Participants pick a postcard that represents their thoughts / feelings Source:
Bring a stack of diverse postcards - at least 4 four times as many as participants. Scatter them around the room and instruct team members to pick the postcard that best represents their view of the last iteration. After choosing they write down three keywords describing the postcard, i.e. iteration, on index cards. In turn everyone hangs up their post- and index cards and describes their choice.
The team nominates stories for awards and reflects on the winners Source:
Display all stories completed in the last iterations on a board. Create 3 award categories (i.e. boxes on the board):
Most annoying story
... 3rd category invented by the team ...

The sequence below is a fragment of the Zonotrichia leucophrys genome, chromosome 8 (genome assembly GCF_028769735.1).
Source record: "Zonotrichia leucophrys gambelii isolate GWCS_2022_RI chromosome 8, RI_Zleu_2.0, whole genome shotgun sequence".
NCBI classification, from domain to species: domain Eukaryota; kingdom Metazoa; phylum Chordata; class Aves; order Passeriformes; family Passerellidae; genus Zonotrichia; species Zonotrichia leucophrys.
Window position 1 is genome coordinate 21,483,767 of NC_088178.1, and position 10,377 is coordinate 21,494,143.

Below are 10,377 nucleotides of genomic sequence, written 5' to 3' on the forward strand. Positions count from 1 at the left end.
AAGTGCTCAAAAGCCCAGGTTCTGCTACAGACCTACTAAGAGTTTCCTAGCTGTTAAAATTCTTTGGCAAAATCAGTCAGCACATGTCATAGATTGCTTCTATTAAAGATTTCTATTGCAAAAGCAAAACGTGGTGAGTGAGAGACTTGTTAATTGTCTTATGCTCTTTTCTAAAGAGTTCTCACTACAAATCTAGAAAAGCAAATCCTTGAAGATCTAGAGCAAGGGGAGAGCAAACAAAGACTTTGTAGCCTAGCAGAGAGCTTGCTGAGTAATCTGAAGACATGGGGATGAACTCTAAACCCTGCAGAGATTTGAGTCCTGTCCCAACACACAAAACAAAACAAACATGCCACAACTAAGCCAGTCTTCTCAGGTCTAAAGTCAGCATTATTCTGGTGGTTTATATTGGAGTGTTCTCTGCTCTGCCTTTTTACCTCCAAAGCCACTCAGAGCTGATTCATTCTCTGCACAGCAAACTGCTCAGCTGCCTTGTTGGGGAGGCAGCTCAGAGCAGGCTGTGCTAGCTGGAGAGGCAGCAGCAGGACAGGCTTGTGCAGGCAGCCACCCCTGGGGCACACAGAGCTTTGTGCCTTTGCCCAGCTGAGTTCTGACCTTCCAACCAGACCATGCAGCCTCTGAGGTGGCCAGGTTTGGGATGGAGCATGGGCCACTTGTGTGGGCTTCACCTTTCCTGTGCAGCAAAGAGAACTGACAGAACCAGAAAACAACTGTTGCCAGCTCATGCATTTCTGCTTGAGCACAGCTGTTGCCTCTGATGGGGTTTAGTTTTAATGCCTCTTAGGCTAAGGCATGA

Ask the team to 'nominate' stories by putting them in one of the award boxes. For each category: Dot-vote and announce the winner. Ask the team why they think the user story won in this category and let the team reflect on the process of completing the tasks - what went good or wrong.
Asking and answering go around the team circle - an excellent way to reach consensus Source:
Everyone sits in a circle. Begin by stating that you'll go round asking questions to find out what you want to do as a group. You start by asking your neighbor the first question, e.g. 'What is the most important thing we should start in the next iteration?' Your neighbor answers and asks her neighbor a related question. Stop when consensus emerges or the time is up. Go around at least once, so that everybody is heard!
Gauge participants' satisfaction with the retro on a scale from 1 to 5 in minimum time Source:
ALE 2011, Corinna Baldauf
Put sticky notes on the door with the numbers 1 through 5 on them. 1 is the topmost and best, 5 the lowest and worst.When ending the retrospective, ask your participants to put a sticky to the number they feel reflects the session. The sticky can be empty or have a comment or suggestion on it.